The Case of the Curious Skunk

That moment at dusk when you’re sitting at the kitchen table writing and out of the corner of your eye you see a skunk walk across your patio.

You send the following series of texts to your significant other: “THERE’S *#%ING SKUNK”, “DON’T COME UPSTAIRS RIGHT NOW!!!!!!” and “The [patio] door is open eeeeeeeeeeeeeeeeeee”.

And he comes upstairs anyways, ever so quietly, to sneak a peak.

When the skunk is finished smelling around, it turns to walk away, it’s pretty stripey tail bobbing along.

“It’s going for the compost,” he says, nodding his head.

We watch as it staunters across the yard towards the black bin.

When it gets there, he claps his hands loudly and sends it off scurrying in the bushes.

“It’s The Green Bin,” he says.

And he quietly walks away with the words “I told you so” on the tip of his tongue.

Composting for Dummies

The compost bin has arrived!

I’ve been yearning for a backyard compost bin for years so this is a big thing in my life.

When I lived in an apartment, my friend suggested I put one on my 11th floor concrete balcony. I instead decided to wait until I had my own backyard.

The first house we bought was a cute townhouse with a backyard the size of a large swimming pool. It was in the middle of a suburban neighbourhood that managed to successfully ban clothes lines for a number of years. (That ban was finally overturned in 2008.)

A neighbourhood that fights against line drying isn’t going to be receptive to composting and I didn’t want to ruffle the feathers of the other homeowners.

Plus, we bought this home knowing that it was going to be a short term purchase.

Faced with three options, the choice was easy: move a big pile of rotting food, leave it for whomever buys our home or hold off on backyard composting.

So we waited.

Three years, and two babies, later we sold and moved to our forever home.

We upgraded our pool sized yard to a half acre. We ditched wall to wall neighbours for one neighbour and a farmer’s field. We moved to a place that never disallowed drying linens outside. We moved to a place where I could compost.

But we moved in November so I had to wait until spring.

Thanks in part to having months to scroll through Pinterest, I’d been secretly wanting a rustic DIY compost with two bins made of chicken wire and wood pallets. I could eventually put the chicken coop and bee hive nearby and tether the grass cutting goat on the side yard.

My husband does not share this vision. He’d be happier having nothing to with composting but he humours me.

So I was overjoyed when he went to the hardware store and picked up a compost bin.

It’s not the one from my Pinterest boards but it’s made from one hundred per cent recycled material so it’s okay by me. Compromise.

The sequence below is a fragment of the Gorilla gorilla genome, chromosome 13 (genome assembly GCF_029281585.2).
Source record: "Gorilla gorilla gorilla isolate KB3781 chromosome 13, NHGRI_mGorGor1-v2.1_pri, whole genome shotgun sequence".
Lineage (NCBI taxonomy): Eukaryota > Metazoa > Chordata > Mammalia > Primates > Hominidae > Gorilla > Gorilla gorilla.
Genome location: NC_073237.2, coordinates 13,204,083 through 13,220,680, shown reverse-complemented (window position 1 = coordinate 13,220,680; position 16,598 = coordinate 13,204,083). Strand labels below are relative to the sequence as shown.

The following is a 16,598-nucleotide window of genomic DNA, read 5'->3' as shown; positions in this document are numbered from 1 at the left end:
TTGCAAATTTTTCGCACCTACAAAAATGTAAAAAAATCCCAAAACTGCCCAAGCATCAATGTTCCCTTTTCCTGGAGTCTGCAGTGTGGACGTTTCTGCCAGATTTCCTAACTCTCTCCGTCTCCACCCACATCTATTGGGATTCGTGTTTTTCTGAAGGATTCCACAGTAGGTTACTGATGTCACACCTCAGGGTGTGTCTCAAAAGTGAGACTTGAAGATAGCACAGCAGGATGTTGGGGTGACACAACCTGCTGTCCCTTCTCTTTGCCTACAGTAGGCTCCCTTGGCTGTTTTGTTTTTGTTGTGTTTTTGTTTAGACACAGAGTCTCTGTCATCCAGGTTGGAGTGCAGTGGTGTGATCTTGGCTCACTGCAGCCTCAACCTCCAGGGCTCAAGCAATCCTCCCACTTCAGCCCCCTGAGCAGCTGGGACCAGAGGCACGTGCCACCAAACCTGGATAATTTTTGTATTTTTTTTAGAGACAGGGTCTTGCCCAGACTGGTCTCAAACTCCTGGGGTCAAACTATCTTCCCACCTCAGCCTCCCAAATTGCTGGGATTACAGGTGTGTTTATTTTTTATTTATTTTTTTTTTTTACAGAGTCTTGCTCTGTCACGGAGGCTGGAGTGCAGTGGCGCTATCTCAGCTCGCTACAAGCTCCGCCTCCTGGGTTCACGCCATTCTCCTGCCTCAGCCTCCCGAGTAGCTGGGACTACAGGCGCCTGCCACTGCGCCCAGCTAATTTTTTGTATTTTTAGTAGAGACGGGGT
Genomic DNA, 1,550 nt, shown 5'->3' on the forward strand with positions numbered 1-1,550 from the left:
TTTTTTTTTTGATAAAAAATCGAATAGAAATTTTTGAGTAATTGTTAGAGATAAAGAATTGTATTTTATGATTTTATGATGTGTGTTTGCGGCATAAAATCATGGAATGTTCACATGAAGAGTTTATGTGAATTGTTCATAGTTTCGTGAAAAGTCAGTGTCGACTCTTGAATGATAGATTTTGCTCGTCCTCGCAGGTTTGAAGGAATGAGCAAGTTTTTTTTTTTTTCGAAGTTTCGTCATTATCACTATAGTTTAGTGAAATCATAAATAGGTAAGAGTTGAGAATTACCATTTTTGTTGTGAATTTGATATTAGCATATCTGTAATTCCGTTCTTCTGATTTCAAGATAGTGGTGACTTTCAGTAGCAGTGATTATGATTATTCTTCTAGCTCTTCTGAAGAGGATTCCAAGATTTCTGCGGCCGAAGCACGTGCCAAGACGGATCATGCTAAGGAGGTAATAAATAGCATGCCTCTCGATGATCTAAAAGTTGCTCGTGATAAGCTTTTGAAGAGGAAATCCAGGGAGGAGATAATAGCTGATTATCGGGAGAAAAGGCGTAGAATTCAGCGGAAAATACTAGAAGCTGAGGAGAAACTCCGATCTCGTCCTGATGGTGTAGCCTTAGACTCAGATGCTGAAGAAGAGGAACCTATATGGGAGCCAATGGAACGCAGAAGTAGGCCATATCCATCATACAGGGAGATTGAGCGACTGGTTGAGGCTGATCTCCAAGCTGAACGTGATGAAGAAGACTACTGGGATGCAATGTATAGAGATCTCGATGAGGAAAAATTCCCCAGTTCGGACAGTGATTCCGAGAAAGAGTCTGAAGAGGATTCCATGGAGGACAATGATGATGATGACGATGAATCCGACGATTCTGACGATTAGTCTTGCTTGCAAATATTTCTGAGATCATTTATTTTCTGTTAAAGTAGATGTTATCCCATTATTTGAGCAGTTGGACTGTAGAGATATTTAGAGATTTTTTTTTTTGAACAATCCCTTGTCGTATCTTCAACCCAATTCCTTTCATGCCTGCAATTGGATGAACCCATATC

I assembled it and put it in the most compost friendly spot in the yard. It’s sunny and accessible and far away from our only adjacent neighbours.

I followed the instructions and layered twigs on the bottom to help with aeration. I then put a layer of “brown” or “dry” material, so mostly leaves. Then I layered the “green” or “wet” material, that’s where food stuff comes in.

Alternate green and brown waste. Et voilà. I’m a composting queen.

It’s pretty basic actually. We stick with the basics and only put fruit, vegetables, eggs and coffee grinds in the bin. I’m really good at the coffee grinds. Next year’s tomatoes are going to be coffee flavoured.

It’s surprisingly clean and totally odourless. It doesn’t even smell like coffee.

Despite our new found backyard composting ways, we are continuing with the city run composting program. We’ve been participating for a few years and it’s great. It takes items that are discouraged in our backyard compost: meat, oil, dairy, weeds and questionable leftovers.

We’ve been surprised by the amount of nighttime visitors our backyard receives. The local wildlife, probably raccoons, was getting the lid off the bin. I know that raccoon are clever but are they really able to lift the lid off that’s more than three feet off the ground? We must have really tall raccoons.

An impressive feat no doubt but not one that can be a regular occurrence. What raccoons don’t know is that we have an arsenal of bungee cord so I McGuyvered the lid and haven’t had an issues since.

With the pests at bay and the new routine of two separate compost bins figured out, all I have to do is wait until the old food turns to dirt. And dream about chicken coops and bee hives.